Phone

Phone

by Will Self

Paperback(Reprint)

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Overview

Published to rave reviews in the United Kingdom, Phone tells the story of two men: Zack Busner and Jonathan De’Ath. Busner is a psychiatrist who has made his name through his unorthodox treatment of psychological damage, such as giving the controversial drug L-DOPA to patients ravaged by encephalitis, or administering LSD to World War II PTSD-sufferers. But now Busner’s own mind is fraying: Alzheimer’s is shredding his memory and his newest possession is a shiny smartphone given to him by his introverted grandson Ben. Meanwhile, Jonathan De’Ath, aka “the Butcher,” is an MI6 man who remains a mystery even to those closest to him, be it his washed-up old university lecturer father, his jumbling-bumbling mother, his hippy-dippy brothers, his spooky colleagues or multitudinous lovers. All of De’Ath’s acquaintances apply the “Butcher” epithet to him, and perhaps there is only one person who thinks of him with tenderness, a man he keeps top secret, encrypted in the databanks of his steely mind: Colonel Gawain Thomas, husband, father, highly-trained tank commander, and Jonathan De’Ath’s long-time lover. As Busner’s mind totters and Jonathan and Gawain’s affair teeters, they come to face the interconnectedness of all lives, online and off, while an irritating phone continues to ring… ring… ring…

Product Details

ISBN-13: 9780802129215
Publisher: Grove/Atlantic, Inc.
Publication date: 01/22/2019
Edition description: Reprint
Pages: 624
Sales rank: 1,196,600
Product dimensions: 5.50(w) x 8.20(h) x 1.40(d)

About the Author

Will Self is the author of many novels and books of non-fiction, including How the Dead Live, which was shortlisted for the Whitbread Novel of the Year 2002, The Butt, winner of the Bollinger Everyman Wodehouse Prize for Comic Fiction 2008, and Umbrella, which was shortlisted for the Booker Prize 2012.

Mike Grady's career spans more than forty years, including leading theater roles at the Royal Shakespeare Company and the English National Theatre. His television roles have included Minder, Citizen Smith, and Last of the Summer Wine, and his film credits include The Return of the Pink Panther and Carry On Loving.

Read an Excerpt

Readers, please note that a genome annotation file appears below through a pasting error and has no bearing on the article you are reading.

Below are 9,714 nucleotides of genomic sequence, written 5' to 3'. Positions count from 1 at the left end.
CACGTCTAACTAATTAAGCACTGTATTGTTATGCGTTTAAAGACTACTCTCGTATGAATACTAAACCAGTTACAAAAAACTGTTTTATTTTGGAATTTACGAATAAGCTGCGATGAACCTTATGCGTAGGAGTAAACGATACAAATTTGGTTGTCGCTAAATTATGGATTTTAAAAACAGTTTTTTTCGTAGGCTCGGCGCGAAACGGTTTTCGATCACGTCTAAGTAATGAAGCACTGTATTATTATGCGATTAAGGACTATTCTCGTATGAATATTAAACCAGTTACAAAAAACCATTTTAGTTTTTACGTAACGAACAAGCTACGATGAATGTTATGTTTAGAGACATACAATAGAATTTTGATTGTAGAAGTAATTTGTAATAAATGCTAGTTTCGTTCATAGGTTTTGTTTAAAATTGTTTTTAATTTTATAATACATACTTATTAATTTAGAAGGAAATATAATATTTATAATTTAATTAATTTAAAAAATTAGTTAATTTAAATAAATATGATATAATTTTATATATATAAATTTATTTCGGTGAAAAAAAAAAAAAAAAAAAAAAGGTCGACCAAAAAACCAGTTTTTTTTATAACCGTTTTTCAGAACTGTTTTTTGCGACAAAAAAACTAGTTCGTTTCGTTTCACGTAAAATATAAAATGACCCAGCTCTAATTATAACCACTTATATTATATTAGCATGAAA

What does Ben call it when his screen doesn’t reload fast enough...? Lagging – that’s it. Annoying little spinning widget appears as well: Lagging – yeah, lagging – that’s it, I’m lagging …. ….! …. ….! I’m lagging and there’s a sorta circlet – or corona, more properly – spinning in the very dead-centre of my visual field …. ….! …. ….! Spinning and spinning and stimming and spinning and… stimming some more – a corona of precisely ruled lines, radiating round into and out of existence …. ….! …. ….! Rota tu volubilis – status malus… Just goes to show, whatever they may say there’s not much wrong with my memory – it’s only that I have to… sort of… download things …. ….! …. ….! while in the meantime there’s all this other… data – such a lot of it, it pours in, more and more – and the more there is, the more it reminds you …. ….! …. ….! you’re alone in here – while out there it’s a Snowden aviary of a dining area, full of trilling laughter and cheeping chatter, out of which emerges this pleasing Scouse whine: Don’t wanna jib youse, but shall we cummere fer oor tea t’night? …. ….! …. ….! Above them not Lennon’s only sky but only fire-resistant tiles – always a lot of fire-resistant tiles in hotels, even expensive ones …. ….! …. ….! But why – why does that old codger have a sweatshirt with Jack Jones written on it? Is it part of a series – an entire fashion line featuring seventies union leaders? If so, where’re Vic Feather and Clive Sinclair? …. ….! …. ….! This where their winter of discontent ended – in a summer city-break, complete with Hilton Honours points. There they are: queuing up in front of a wooden bench piled high with croissants and those muff-things, while their seriously overweight wives saw at the greasy meat on their plates with serrated knives – a mortuary sound …. ….! …. ….! Hang on to the phone – that’s the thing to do. It’s all in the phone: my itinerary, my train times, my medical information – the whole lot. Hang on to the phone – feel the smoothness of its bevelled screen …. ….! …. ….! place your thumb in the soft depression of its belly-button – turn it over-and-over… a five-hundred-quid worry bead – and all I worry about is losing the bloody thing …. ….!